Tuesday, March 3, 2009

Philadelphia's Steaks and Hoagies

My thinking got confused a couple weeks ago when I was writing about the Portland Democrats who want to raise the excise tax on beer by 2000% -- or tax kegs at 50% of wholesale, if you want to look at it that way. The stress of thinking that my state senator would sign on as a sponsor of such a Satanic piece of legislation had me all worked up, so that when I tried to enumerate the five small breweries in her district, I mentioned "Milwaukie's" as one of them. An alert reader -- thankfully there's one -- drew my attention to the fact that there is no such establishment in Portland.

Of course what I meant was Philadelphia's on Milwaukie Avenue. One reason for my unfamiliarity was that I had never been there. Carla and I rectified that one evening recently by walking over there while our name slowly drifted to the top of the waiting list at Saburo's Sushi House around the corner on Bybee.

As you'd guess by the "Steaks and Hoagies", Philadelphia's is primarily a sandwich shop, and most of the clientele is there for the Philly cheesesteaks. But they also sell half a dozen kinds of beer they brew themselves on a small system. This is another piece of evidence that we do indeed live in Beervana: a mom-and-pop sandwich shop decides to quietly brew their own beer on the side. They've been doing so for fourteen years.

Since we had an eye on the clock that night and were saving our appetite for Saburo's, we took the rare action of ordering samplers. For the $4.25 price of a pint, they'll serve you three little 6-ounce tasters. Our favorites tended to be the darker beers: the Ben Franklin Brown was the best beer in the house. The Mummers Imperial Stout was Carla's favorite, and the William Penn Porter wasn't bad. We weren't impressed with the Independence IPA or the Spectrum Amber.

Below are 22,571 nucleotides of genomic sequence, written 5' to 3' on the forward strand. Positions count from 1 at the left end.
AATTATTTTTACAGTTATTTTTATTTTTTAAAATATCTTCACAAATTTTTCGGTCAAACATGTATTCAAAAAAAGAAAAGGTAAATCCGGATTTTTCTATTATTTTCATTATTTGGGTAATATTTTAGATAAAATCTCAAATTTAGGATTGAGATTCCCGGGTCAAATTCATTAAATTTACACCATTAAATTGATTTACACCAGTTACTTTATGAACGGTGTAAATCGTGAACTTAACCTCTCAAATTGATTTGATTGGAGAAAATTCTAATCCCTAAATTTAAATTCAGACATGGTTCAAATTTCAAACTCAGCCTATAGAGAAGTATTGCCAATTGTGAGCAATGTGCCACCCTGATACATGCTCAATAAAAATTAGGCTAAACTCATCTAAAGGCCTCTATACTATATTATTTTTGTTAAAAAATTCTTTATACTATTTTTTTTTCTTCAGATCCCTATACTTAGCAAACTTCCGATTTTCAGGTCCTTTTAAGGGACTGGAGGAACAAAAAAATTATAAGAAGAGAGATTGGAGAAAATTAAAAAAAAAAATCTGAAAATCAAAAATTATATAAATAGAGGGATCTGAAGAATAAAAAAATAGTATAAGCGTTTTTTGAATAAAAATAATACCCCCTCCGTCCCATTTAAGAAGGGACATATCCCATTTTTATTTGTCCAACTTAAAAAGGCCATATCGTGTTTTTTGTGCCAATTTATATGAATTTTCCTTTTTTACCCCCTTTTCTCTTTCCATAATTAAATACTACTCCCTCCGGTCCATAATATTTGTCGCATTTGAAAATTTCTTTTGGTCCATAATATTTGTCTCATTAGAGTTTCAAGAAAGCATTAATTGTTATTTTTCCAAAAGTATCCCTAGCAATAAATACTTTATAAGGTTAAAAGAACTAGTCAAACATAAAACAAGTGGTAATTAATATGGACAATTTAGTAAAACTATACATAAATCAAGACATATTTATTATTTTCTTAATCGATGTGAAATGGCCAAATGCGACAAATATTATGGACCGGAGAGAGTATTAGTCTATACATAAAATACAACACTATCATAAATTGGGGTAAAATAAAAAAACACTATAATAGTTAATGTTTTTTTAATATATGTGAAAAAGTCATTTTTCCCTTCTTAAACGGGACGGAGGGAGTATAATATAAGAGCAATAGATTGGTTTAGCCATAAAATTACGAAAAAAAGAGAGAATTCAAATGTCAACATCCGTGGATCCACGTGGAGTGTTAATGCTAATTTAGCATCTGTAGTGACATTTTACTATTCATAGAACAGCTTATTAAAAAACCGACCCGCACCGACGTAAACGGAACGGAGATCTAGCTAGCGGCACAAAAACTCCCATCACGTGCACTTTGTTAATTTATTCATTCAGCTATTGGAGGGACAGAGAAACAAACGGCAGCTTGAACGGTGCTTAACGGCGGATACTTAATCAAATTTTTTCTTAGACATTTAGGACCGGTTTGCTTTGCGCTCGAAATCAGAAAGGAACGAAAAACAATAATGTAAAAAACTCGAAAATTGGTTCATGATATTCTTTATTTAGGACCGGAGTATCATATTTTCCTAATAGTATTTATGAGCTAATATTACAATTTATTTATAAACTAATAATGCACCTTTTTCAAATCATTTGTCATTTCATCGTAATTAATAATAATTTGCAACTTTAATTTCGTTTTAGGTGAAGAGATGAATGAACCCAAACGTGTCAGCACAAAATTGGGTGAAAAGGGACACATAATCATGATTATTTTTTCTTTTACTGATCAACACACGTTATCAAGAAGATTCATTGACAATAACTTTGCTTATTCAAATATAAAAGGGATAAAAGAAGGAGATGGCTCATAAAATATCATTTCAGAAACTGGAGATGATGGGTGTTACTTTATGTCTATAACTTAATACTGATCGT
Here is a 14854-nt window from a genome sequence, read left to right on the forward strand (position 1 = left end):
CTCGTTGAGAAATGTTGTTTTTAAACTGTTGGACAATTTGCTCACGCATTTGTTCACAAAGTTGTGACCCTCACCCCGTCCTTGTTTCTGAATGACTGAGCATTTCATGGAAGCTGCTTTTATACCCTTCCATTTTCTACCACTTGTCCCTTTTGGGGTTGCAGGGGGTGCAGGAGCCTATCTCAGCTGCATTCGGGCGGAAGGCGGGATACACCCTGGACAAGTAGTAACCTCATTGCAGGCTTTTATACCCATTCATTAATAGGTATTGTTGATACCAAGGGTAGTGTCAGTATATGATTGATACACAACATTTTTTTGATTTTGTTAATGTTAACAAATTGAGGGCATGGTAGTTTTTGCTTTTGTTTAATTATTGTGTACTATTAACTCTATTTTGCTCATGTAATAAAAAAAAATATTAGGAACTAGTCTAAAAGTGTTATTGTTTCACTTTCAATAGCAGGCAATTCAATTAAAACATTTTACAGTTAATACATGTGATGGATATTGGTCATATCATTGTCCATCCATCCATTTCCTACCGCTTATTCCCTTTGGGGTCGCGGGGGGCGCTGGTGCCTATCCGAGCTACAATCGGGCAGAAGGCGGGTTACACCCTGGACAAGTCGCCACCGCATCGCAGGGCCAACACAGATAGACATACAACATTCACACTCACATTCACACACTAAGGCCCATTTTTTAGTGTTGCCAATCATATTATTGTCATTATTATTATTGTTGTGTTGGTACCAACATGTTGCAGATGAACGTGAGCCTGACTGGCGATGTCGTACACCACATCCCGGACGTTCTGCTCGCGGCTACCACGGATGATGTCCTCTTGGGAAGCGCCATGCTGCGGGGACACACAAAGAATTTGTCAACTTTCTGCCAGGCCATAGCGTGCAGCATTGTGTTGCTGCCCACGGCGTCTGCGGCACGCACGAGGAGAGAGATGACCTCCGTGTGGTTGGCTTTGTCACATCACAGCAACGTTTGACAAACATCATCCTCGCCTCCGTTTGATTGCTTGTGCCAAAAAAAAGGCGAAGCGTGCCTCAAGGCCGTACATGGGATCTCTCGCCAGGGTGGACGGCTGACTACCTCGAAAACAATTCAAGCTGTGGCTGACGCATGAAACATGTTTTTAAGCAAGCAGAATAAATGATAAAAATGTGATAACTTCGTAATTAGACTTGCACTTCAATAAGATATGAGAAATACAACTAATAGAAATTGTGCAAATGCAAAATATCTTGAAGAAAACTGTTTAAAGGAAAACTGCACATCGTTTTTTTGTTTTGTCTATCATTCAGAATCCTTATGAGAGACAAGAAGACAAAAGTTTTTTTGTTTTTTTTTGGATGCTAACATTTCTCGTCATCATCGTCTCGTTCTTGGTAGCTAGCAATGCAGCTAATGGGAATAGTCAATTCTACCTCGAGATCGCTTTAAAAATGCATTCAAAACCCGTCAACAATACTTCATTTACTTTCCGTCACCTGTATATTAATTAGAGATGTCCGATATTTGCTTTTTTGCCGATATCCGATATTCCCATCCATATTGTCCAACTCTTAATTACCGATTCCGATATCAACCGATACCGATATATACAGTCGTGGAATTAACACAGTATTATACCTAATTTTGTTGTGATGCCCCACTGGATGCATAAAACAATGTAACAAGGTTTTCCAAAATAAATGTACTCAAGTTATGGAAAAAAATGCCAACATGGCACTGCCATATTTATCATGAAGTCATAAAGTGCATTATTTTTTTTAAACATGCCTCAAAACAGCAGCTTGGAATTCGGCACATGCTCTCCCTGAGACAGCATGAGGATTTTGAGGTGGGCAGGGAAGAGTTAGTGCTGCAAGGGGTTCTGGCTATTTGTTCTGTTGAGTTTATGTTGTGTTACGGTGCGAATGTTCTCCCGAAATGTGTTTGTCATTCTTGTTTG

They also have a few rotating guest taps, which had a southern Oregon bias during our visit -- Mia and Pia's Double Chocolate Stout and Klamath Basin's Drop Dead Red were joined by Laurelwood Tree-Hugger Porter and Cascade's Defroster. It seems like Klamath Basin beers are appearing at more and more places since I originally rewarded community service points for KB beers to SuperDog -- for instance, Claudia's was serving Klamath's Brown a couple weeks ago. But it's been a few years since I've seen Mia and Pia's on a smaller taplist like this, so I'll give CSPs to Philly's for that.

The laid-back atmosphere was also very appealing. We weren't in a position to try the sandwiches -- or the Tastykakes -- but the grill area behind the counter was meticulously clean, and the diners looked happy. If you're down in Sellwood, it would be a great place to stop in for a sandwich and a pint.


  1. Check out these Philadelphia ratings.


  2. Ouch! Tough crowd, those Beer Advocates.

    In fairness to Philly's, those reviews are 1, 3, 4, and 4.5 years old. The 4.5-year reviewer really had it in for Philadelphia's; he provided most of the dismal BA beer reviews also. An "F" for Ben Franklin? Well, it was more like a "B" on my visit.

    In fairness to the reviewers, sometimes beer at these small places is a little off (think Clinton Street, Tugboat).